Too much information: Links for week ending 6 April

UK: Government surveillance plans leaked
Government plans to monitor every email, text message, and phone call flowing through the UK were leaked to newspapers last weekend, prompting widespread criticism. The Electronic Frontier Foundation (EFF) and the Open Rights Group (ORG) both provide details and context of the proposals. The measures described go far beyond Europe’s controversial Data Retention Directive, which was itself passed partly in response to UK pressure. Government efforts to play down the proposals in reaction to the outcry have been weak. The Financial Times carried an op-ed by Evgeny Morozov strongly opposing the plans: “Instead of granting intelligence services more power, we need to worry about the coming convergence of the data-gathering demands of the state and the business imperatives of internet companies”.
EFF | ORG | Government response | Morozov Op-Ed

US: Legislators approve Global Online Freedom Act
TechPresident reports on the progress of a proposed law that would promote the notion of global “internet freedom” by blocking the export of US online technologies to repressive regimes.

Australia: Huawei blocked from bidding on national broadband plan
Ars Technica reports that the Australian government has moved to block Chinese-owned Huawei from bidding to deliver its multi-billion dollar National Broadband Network project, citing cyber-security concerns.

Swaziland: Lese majeste law planned
Index on Censorship reports on a proposed law in Swaziland that would make it illegal to criticise the King Mswati III on social media networks: “Internet penetration is low in Swaziland, Africa’s last absolute monarchy, but social networks have been used to organise public demonstrations, including a student protest last Monday against funding cuts”.

Polish government assigns $14m to pilot open textbooks program
Creative Commons reports on an announcement that as part of a wider program to raise ICT competencies in Polish schools, $14m has been assigned to develop digital textbooks for primary school pupils, with all material to be released under a Creative Commons licence. Information Program grantees Jaroslaw Lipszyc of the Modern Poland Foundation and Alek Tarkowski of Centrum Cyfrowe helped to draft the Digital School program. The Modern Poland Foundation dubbed the announcement: “a big win for the Open Educational Resources movement, ending several years of hard work”.
Creative Commons | Modern Poland Foundation

Open Knowledge Foundation announces Panton Fellows
The Open Knowledge Foundation (OKF) announced their first “Panton Fellows” last week – innovative graduate students and career scientists who will receive support in spreading their passion for open science and open data. Sophie Kershaw is based in the Computational Biology group at the University of Oxford’s Department of Computer Science, and Ross Mounce is a PhD student at the University of Bath studying the impact of fossils in phylogenetics.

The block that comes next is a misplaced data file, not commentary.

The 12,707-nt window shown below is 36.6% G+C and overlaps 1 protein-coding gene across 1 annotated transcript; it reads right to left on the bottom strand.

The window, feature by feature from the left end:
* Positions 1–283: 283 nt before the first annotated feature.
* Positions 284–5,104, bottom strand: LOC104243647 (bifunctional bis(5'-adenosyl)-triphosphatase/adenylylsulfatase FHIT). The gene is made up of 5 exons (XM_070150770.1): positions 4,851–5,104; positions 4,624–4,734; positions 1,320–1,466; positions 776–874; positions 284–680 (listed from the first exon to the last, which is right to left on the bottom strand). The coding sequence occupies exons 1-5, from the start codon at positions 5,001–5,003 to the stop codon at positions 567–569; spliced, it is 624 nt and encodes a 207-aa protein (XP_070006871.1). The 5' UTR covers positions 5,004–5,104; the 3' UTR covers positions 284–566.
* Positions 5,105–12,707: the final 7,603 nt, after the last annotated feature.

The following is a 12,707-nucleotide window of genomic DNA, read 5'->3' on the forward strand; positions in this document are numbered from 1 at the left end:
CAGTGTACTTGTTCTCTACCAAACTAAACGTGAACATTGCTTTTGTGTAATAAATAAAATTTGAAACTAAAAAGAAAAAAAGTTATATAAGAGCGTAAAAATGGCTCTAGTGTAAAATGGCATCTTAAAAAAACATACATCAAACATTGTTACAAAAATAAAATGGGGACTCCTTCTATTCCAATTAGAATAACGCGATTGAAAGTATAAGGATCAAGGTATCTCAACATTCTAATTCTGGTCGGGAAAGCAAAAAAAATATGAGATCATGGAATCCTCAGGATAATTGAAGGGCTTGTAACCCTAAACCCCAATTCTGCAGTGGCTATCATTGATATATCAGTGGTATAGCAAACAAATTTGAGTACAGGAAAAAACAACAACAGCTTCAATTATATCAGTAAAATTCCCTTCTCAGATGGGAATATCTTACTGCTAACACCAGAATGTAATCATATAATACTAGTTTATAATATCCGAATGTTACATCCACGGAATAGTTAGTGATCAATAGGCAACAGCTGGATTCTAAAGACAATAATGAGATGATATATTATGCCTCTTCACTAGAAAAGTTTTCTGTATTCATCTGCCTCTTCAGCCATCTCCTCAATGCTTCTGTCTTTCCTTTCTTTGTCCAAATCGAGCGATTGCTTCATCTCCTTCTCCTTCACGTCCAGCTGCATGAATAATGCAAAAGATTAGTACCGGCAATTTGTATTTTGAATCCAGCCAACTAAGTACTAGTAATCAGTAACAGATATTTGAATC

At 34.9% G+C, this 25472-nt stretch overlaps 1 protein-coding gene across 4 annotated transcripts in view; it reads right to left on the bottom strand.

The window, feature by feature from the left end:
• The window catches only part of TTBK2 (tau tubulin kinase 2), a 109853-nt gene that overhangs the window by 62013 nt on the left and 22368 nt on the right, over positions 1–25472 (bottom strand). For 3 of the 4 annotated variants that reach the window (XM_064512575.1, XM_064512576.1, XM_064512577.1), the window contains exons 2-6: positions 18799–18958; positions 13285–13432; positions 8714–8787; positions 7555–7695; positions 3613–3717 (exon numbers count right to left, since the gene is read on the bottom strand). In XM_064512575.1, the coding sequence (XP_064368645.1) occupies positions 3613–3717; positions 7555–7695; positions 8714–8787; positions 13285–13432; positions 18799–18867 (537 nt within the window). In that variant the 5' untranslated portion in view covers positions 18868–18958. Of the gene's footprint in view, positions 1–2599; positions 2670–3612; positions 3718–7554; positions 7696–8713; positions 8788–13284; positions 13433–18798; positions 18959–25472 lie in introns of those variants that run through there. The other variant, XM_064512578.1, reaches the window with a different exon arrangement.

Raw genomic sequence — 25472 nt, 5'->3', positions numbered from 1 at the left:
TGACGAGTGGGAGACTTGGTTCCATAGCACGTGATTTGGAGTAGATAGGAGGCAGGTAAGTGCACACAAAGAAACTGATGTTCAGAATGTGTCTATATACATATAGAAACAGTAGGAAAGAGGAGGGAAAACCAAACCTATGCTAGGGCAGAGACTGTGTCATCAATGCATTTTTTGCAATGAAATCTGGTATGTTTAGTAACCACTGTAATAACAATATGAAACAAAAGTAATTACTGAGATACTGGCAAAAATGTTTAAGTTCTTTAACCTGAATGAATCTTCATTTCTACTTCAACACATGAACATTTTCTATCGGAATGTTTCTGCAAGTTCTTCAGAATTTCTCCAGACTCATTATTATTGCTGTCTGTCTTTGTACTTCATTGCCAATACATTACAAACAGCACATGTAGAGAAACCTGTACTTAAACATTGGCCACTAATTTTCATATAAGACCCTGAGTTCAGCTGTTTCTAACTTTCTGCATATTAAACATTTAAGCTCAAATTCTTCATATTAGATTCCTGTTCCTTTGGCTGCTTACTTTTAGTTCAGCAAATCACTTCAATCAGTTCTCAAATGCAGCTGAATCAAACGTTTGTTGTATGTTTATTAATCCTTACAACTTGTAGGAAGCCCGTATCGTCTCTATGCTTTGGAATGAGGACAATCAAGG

Research special: The networked public sphere
Two recent papers and one research presentation add to the growing body of scholarship on the so-called networked public sphere. “The Revolutions Were Tweeted” by Gilad Lotan and others examines the “symbiotic relationship between media outlets and individuals” during the Tunisian and Egyptian uprisings of 2011 using data gleaned from Twitter. Max Hanska-Ahy and Roxanna Shapour’s “Who’s Reporting the protests” shows how “journalistic literacy” increased among individual citizens reporting on the protests. And Yochai Benkler presents initial findings from research that has been conducted for the past two years at the Berkman Center for Internet and Society on the shape of the public sphere in the digital age.
Lotan et al | Hanska-Ahy/Shapour | Benkler

Profile: Helen Nissenbaum
The Atlantic profile New York University philosopher Helen Nissenbaum and show how her work on contextual privacy is leading to a new approach to the issue by US policymakers.

Feature: After GPS-tracking, warrantless phone tracking
In the context of a recent privacy-friendly court ruling against the use of warrantless GPS tracking, the Wired Threat Level blog and the New York Times both reported in depth last week on the extent that US police forces and other law enforcement agencies are using mobile phone tracking in their investigations.
New York Times | Wired

Book Review: “Our Biometric Future”
Evgeny Morozov reviews Kelly Gates’ history of the development of facial recognition technology, charting the economic and political forces that have shaped this still relatively unproven technology.

Video: Futurescapes
This project, a collaboration involving Sony, the Forum for the Future, the Economist’s Intelligence Unit and Wired magazine, explores the future social and political implications of technology and climate change by presenting video portraits of the world we may be confronted with in 2025.

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